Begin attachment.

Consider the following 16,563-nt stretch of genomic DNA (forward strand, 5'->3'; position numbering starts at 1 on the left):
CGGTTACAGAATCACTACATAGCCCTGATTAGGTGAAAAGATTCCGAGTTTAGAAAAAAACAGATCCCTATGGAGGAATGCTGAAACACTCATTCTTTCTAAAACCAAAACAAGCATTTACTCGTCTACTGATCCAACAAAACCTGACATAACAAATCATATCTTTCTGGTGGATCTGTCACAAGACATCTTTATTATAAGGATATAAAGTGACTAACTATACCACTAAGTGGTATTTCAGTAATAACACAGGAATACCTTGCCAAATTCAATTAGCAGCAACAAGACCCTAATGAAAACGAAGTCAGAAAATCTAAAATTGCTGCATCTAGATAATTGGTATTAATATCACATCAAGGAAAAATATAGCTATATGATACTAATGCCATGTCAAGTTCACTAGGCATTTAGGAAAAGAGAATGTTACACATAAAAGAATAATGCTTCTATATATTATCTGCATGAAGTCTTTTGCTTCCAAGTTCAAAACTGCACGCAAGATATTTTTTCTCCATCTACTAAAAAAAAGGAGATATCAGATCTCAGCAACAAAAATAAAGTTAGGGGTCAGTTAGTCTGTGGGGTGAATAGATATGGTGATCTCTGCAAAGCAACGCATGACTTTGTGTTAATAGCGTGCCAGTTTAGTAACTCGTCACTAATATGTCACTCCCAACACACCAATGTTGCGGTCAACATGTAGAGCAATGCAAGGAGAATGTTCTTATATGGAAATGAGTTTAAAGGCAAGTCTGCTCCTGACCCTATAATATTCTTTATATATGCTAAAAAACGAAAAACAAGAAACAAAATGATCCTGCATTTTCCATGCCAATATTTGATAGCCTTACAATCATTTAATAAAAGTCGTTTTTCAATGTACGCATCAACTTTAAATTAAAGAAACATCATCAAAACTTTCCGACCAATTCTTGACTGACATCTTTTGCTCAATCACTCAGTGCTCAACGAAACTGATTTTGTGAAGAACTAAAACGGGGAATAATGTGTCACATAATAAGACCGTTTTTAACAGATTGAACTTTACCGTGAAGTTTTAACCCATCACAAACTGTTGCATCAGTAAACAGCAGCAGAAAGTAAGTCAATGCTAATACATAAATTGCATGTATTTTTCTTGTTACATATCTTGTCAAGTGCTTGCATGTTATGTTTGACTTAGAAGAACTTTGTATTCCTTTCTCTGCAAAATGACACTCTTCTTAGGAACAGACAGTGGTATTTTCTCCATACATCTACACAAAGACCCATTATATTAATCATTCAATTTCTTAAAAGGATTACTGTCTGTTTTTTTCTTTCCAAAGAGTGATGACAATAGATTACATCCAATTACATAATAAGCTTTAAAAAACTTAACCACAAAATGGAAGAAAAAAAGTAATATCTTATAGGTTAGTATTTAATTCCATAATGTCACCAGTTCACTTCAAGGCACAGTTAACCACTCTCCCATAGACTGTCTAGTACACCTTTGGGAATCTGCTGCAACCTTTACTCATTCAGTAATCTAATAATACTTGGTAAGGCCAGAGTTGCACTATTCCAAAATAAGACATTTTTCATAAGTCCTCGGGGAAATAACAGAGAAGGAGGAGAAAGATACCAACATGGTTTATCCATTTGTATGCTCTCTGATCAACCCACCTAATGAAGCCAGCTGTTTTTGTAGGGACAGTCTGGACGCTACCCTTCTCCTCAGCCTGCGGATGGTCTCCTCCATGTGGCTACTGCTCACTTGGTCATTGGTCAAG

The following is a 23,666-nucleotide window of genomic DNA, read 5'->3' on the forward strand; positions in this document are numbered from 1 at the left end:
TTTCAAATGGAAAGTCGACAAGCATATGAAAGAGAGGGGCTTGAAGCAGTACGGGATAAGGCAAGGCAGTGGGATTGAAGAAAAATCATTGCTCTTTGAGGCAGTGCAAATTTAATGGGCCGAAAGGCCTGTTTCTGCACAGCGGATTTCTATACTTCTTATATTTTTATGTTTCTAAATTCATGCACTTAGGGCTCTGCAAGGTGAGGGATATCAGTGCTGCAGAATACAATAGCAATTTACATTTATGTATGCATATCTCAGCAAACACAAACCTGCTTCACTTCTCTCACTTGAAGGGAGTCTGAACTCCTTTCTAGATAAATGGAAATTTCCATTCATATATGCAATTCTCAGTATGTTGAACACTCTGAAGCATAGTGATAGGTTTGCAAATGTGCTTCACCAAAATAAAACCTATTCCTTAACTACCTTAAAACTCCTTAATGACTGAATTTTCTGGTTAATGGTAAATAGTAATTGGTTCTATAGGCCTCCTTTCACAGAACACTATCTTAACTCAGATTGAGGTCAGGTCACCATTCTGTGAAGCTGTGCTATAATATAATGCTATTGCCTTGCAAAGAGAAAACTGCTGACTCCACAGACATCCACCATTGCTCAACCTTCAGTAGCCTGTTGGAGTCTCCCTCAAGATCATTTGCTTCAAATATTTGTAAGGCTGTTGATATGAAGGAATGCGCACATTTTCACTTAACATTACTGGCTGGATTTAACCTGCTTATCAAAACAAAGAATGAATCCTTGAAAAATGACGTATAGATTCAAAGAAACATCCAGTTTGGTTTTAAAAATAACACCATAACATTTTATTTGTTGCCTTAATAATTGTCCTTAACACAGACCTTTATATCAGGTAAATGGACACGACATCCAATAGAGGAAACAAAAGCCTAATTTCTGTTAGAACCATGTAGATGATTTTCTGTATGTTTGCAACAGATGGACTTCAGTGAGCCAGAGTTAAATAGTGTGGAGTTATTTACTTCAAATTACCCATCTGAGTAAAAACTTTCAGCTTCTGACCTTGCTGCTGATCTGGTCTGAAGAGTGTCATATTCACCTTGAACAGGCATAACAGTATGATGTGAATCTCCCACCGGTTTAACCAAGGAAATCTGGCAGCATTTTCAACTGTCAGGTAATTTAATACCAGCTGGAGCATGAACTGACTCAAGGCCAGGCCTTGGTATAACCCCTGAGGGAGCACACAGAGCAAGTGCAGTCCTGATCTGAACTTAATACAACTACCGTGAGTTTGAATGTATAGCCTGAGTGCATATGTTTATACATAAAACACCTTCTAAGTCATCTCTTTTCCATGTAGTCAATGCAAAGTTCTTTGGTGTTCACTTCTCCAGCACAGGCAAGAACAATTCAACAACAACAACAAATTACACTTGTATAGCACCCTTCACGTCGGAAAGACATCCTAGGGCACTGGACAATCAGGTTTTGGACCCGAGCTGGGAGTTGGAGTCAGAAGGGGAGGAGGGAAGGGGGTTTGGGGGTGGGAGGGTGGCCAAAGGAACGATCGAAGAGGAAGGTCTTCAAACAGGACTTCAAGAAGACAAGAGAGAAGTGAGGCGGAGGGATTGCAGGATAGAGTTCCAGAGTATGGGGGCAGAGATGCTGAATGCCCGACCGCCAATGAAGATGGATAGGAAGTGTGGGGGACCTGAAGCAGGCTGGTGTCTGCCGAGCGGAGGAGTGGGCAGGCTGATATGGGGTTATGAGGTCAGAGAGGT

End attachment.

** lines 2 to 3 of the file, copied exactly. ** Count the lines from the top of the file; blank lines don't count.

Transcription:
CGGTTACAGAATCACTACATAGCCCTGATTAGGTGAAAAGATTCCGAGTTTAGAAAAAAACAGATCCCTATGGAGGAATGCTGAAACACTCATTCTTTCTAAAACCAAAACAAGCATTTACTCGTCTACTGATCCAACAAAACCTGACATAACAAATCATATCTTTCTGGTGGATCTGTCACAAGACATCTTTATTATAAGGATATAAAGTGACTAACTATACCACTAAGTGGTATTTCAGTAATAACACAGGAATACCTTGCCAAATTCAATTAGCAGCAACAAGACCCTAATGAAAACGAAGTCAGAAAATCTAAAATTGCTGCATCTAGATAATTGGTATTAATATCACATCAAGGAAAAATATAGCTATATGATACTAATGCCATGTCAAGTTCACTAGGCATTTAGGAAAAGAGAATGTTACACATAAAAGAATAATGCTTCTATATATTATCTGCATGAAGTCTTTTGCTTCCAAGTTCAAAACTGCACGCAAGATATTTTTTCTCCATCTACTAAAAAAAAGGAGATATCAGATCTCAGCAACAAAAATAAAGTTAGGGGTCAGTTAGTCTGTGGGGTGAATAGATATGGTGATCTCTGCAAAGCAACGCATGACTTTGTGTTAATAGCGTGCCAGTTTAGTAACTCGTCACTAATATGTCACTCCCAACACACCAATGTTGCGGTCAACATGTAGAGCAATGCAAGGAGAATGTTCTTATATGGAAATGAGTTTAAAGGCAAGTCTGCTCCTGACCCTATAATATTCTTTATATATGCTAAAAAACGAAAAACAAGAAACAAAATGATCCTGCATTTTCCATGCCAATATTTGATAGCCTTACAATCATTTAATAAAAGTCGTTTTTCAATGTACGCATCAACTTTAAATTAAAGAAACATCATCAAAACTTTCCGACCAATTCTTGACTGACATCTTTTGCTCAATCACTCAGTGCTCAACGAAACTGATTTTGTGAAGAACTAAAACGGGGAATAATGTGTCACATAATAAGACCGTTTTTAACAGATTGAACTTTACCGTGAAGTTTTAACCCATCACAAACTGTTGCATCAGTAAACAGCAGCAGAAAGTAAGTCAATGCTAATACATAAATTGCATGTATTTTTCTTGTTACATATCTTGTCAAGTGCTTGCATGTTATGTTTGACTTAGAAGAACTTTGTATTCCTTTCTCTGCAAAATGACACTCTTCTTAGGAACAGACAGTGGTATTTTCTCCATACATCTACACAAAGACCCATTATATTAATCATTCAATTTCTTAAAAGGATTACTGTCTGTTTTTTTCTTTCCAAAGAGTGATGACAATAGATTACATCCAATTACATAATAAGCTTTAAAAAACTTAACCACAAAATGGAAGAAAAAAAGTAATATCTTATAGGTTAGTATTTAATTCCATAATGTCACCAGTTCACTTCAAGGCACAGTTAACCACTCTCCCATAGACTGTCTAGTACACCTTTGGGAATCTGCTGCAACCTTTACTCATTCAGTAATCTAATAATACTTGGTAAGGCCAGAGTTGCACTATTCCAAAATAAGACATTTTTCATAAGTCCTCGGGGAAATAACAGAGAAGGAGGAGAAAGATACCAACATGGTTTATCCATTTGTATGCTCTCTGATCAACCCACCTAATGAAGCCAGCTGTTTTTGTAGGGACAGTCTGGACGCTACCCTTCTCCTCAGCCTGCGGATGGTCTCCTCCATGTGGCTACTGCTCACTTGGTCATTGGTCAAG

The following is a 23,666-nucleotide window of genomic DNA, read 5'->3' on the forward strand; positions in this document are numbered from 1 at the left end: